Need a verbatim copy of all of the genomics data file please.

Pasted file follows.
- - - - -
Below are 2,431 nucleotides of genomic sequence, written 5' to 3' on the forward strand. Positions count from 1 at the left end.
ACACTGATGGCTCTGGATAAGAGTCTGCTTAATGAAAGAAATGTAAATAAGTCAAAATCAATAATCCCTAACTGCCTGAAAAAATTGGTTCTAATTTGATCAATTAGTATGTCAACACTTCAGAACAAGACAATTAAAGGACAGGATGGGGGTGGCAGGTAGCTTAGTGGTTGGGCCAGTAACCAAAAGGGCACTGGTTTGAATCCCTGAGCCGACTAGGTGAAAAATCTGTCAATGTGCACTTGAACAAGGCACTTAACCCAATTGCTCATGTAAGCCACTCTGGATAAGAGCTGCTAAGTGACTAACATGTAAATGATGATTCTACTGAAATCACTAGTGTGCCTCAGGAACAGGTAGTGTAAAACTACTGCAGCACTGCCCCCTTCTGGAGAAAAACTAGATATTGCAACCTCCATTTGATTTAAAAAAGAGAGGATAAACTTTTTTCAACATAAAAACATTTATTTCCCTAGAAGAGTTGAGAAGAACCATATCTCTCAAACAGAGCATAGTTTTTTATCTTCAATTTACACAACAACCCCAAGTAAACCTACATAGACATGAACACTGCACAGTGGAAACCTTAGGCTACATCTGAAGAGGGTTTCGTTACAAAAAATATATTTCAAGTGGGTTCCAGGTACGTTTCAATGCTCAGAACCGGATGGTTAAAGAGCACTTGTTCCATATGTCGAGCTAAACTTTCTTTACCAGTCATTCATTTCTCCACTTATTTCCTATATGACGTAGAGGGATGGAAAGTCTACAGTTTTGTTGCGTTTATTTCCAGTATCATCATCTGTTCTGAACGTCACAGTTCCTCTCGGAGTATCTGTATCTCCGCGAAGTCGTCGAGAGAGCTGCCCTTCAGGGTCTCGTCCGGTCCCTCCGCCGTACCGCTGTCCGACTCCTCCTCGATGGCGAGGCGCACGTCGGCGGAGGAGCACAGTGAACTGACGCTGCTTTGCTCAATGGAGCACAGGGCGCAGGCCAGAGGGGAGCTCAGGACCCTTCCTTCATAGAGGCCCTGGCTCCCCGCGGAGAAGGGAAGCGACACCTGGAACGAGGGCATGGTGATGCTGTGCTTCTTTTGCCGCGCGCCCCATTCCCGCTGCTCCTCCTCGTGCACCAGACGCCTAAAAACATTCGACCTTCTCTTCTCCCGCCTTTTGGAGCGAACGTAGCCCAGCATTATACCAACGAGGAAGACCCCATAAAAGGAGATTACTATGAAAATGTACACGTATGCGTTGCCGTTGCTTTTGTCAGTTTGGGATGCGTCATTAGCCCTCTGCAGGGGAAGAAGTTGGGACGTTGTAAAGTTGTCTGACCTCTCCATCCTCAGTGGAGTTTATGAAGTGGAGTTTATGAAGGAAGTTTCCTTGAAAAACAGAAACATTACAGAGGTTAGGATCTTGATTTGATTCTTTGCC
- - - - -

Below are 2,431 nucleotides of genomic sequence, written 5' to 3' on the forward strand. Positions count from 1 at the left end.
ACACTGATGGCTCTGGATAAGAGTCTGCTTAATGAAAGAAATGTAAATAAGTCAAAATCAATAATCCCTAACTGCCTGAAAAAATTGGTTCTAATTTGATCAATTAGTATGTCAACACTTCAGAACAAGACAATTAAAGGACAGGATGGGGGTGGCAGGTAGCTTAGTGGTTGGGCCAGTAACCAAAAGGGCACTGGTTTGAATCCCTGAGCCGACTAGGTGAAAAATCTGTCAATGTGCACTTGAACAAGGCACTTAACCCAATTGCTCATGTAAGCCACTCTGGATAAGAGCTGCTAAGTGACTAACATGTAAATGATGATTCTACTGAAATCACTAGTGTGCCTCAGGAACAGGTAGTGTAAAACTACTGCAGCACTGCCCCCTTCTGGAGAAAAACTAGATATTGCAACCTCCATTTGATTTAAAAAAGAGAGGATAAACTTTTTTCAACATAAAAACATTTATTTCCCTAGAAGAGTTGAGAAGAACCATATCTCTCAAACAGAGCATAGTTTTTTATCTTCAATTTACACAACAACCCCAAGTAAACCTACATAGACATGAACACTGCACAGTGGAAACCTTAGGCTACATCTGAAGAGGGTTTCGTTACAAAAAATATATTTCAAGTGGGTTCCAGGTACGTTTCAATGCTCAGAACCGGATGGTTAAAGAGCACTTGTTCCATATGTCGAGCTAAACTTTCTTTACCAGTCATTCATTTCTCCACTTATTTCCTATATGACGTAGAGGGATGGAAAGTCTACAGTTTTGTTGCGTTTATTTCCAGTATCATCATCTGTTCTGAACGTCACAGTTCCTCTCGGAGTATCTGTATCTCCGCGAAGTCGTCGAGAGAGCTGCCCTTCAGGGTCTCGTCCGGTCCCTCCGCCGTACCGCTGTCCGACTCCTCCTCGATGGCGAGGCGCACGTCGGCGGAGGAGCACAGTGAACTGACGCTGCTTTGCTCAATGGAGCACAGGGCGCAGGCCAGAGGGGAGCTCAGGACCCTTCCTTCATAGAGGCCCTGGCTCCCCGCGGAGAAGGGAAGCGACACCTGGAACGAGGGCATGGTGATGCTGTGCTTCTTTTGCCGCGCGCCCCATTCCCGCTGCTCCTCCTCGTGCACCAGACGCCTAAAAACATTCGACCTTCTCTTCTCCCGCCTTTTGGAGCGAACGTAGCCCAGCATTATACCAACGAGGAAGACCCCATAAAAGGAGATTACTATGAAAATGTACACGTATGCGTTGCCGTTGCTTTTGTCAGTTTGGGATGCGTCATTAGCCCTCTGCAGGGGAAGAAGTTGGGACGTTGTAAAGTTGTCTGACCTCTCCATCCTCAGTGGAGTTTATGAAGTGGAGTTTATGAAGGAAGTTTCCTTGAAAAACAGAAACATTACAGAGGTTAGGATCTTGATTTGATTCTTTGCC